Sample of an asset protection trust set up. Please see comments below.
People frequently say “I want bullet proof asset protection.” I had an attorney friend of mine some years ago joke during seminars that the only true way to be bullet proof was to be poverty stricken and destitute. Then he would go on to say that the next best thing to that was to form and International Asset Protection Trust (IAPT). This was 12 years ago that he used to say this. It was true then and it is still true today.
Many Asset Protection Trusts that are formed are actually hybrids. They are both in the U.S. and outside of the U.S. This allows for easy tax compliance and does not initially require any extra IRS or Treasury Department reporting requirements. As long as an Asset Protection trust meets the Court and Control test it does not have any special reporting requirements. The Court and Control test, simplified, says that as long as the trust is controlled from within the U.S. and is subject to U.S. court jurisdiction it does not have to do any special reporting. Basically it is a U.S. Grantor Trust.
Over the past 20 to 25 years IAPTs have become the most popular trusts for U.S. citizens to set up in foreign jurisdictions. The ease of annual administration is simple and inexpensive and they have been proven to have highly effective asset protection benefits. Essentially, at the time of formation, the Asset Protection Trusts are not offshore trusts. They are domestic trusts with the ability to become an offshore trust, if necessary.
In reality, most trusts that are set up as hybrids never have to become true offshore trust. The reason is that most creditors quickly back off once they find that an International Asset Protection Trust is in the picture. If the IAPT was set up long enough ago that there is no issue of fraudulent conveyance, then the creditor knows that an attack is futile. In fact many creditors that could make a fraudulent conveyance argument rarely do. It is simply too expensive for them to go down that path. In the 20 years our company
has been in business, only two trusts needed to convert to offshore status. In all other cases the creditor either walked away or the client was able to negotiate a satisfactory settlement.
Elements of an International Asset Protection Trust
There are various elements to a trust that make it an International Asset Protection Trust. Although, different people will have different definitions, these attributes are common in an IAPT.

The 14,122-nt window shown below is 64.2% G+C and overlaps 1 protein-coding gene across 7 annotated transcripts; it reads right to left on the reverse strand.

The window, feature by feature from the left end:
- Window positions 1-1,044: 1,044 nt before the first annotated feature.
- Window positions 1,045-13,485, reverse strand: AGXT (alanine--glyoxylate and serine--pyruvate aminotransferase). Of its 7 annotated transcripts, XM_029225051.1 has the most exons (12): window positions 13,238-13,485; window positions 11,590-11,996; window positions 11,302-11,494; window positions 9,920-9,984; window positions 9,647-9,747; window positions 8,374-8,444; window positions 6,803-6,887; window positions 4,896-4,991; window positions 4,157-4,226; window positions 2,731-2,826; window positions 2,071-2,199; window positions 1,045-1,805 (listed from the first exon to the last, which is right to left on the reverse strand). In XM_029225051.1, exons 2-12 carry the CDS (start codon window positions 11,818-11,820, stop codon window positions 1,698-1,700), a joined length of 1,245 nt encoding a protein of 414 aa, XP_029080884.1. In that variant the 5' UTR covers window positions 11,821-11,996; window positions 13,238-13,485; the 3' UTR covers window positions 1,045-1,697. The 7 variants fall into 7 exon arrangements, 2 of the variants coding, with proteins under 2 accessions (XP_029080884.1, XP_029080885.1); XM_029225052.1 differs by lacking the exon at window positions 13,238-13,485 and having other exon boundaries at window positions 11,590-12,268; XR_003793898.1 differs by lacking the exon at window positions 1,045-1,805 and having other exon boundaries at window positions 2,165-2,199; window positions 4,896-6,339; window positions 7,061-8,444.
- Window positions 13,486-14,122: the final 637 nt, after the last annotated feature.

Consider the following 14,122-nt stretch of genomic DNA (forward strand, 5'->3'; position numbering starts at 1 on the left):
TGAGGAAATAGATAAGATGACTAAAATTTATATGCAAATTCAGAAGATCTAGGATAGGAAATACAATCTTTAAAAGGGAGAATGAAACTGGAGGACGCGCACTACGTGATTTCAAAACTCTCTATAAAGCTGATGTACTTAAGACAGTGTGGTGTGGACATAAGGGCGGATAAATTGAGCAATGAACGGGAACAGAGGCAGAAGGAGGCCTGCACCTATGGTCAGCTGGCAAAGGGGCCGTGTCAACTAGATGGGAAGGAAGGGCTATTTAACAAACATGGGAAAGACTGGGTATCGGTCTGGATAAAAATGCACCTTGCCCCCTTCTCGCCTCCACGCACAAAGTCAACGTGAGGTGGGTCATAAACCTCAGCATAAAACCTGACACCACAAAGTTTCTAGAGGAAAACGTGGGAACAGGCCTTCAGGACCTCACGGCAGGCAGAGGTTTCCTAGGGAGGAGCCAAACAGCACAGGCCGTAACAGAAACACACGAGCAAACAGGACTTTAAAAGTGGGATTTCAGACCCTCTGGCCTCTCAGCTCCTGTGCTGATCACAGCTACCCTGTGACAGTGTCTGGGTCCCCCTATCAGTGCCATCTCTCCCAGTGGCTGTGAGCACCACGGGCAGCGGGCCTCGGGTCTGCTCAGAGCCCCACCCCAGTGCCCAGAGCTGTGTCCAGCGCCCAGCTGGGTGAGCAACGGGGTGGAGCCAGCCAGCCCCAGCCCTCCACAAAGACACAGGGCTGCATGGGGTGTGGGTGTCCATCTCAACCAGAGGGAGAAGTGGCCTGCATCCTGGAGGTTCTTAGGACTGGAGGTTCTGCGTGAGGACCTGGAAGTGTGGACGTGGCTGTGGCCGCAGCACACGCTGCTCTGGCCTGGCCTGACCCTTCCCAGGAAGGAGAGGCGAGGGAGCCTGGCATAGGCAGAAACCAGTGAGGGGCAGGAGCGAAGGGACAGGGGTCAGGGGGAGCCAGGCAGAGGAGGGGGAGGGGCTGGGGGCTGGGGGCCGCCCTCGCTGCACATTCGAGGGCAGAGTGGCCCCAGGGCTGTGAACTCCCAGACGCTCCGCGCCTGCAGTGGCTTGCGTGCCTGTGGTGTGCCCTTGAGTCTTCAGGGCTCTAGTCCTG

- 1. It has a U. S. Managing Trustee
- 2. It has an offshore Custodian Trustee or Standby Trustee
- 3. It has a U.S. Protector
- 4. It has a foreign registration in an asset protection county
- 5. It states clearly in the trust document that the trust is a U.S. Grantor Trust for tax purposes
Most clients want to be their own Managing Trustee. This is an absolute no no. This control will immediately allow a creditor to get access to the trust assets. If properly done a client can be the Protector if necessary. But, even this position id
eally should be someone else. The Custodian Trustee is a trust company in a foreign jurisdiction and normally an asset protection country such as Belize, the Cook Islands, or Nevis is used. These countries are considered asset protection jurisdictions because they have trust laws that support International Asset Protection Trusts and prevent any access to the trust or its assets.
As mentioned the International Asset Protection Trusts are set up as U.S. Grantor Trusts at inception. However, in the face of a very aggressive creditor, the trusts can morph into a true foreign asset protection trust. Once that happens there is no longer a U.S. Managing Trustee or a U.S. Protector. Thus, there is no U.S. presence and no U.S. court can gain jurisdiction over the trust. The Asset Protected Trust is now managed in a jurisdiction that has laws and policies that are favorable to the trust, the trust Settlor and the trust assets.
Obviously the trust document for an International Asset Protection Trust is a very specialized and finely tuned instrument. This is not something that is available “off the shelf” from a foreign trust company. There are no foreign trust companies that make this document available to the general public.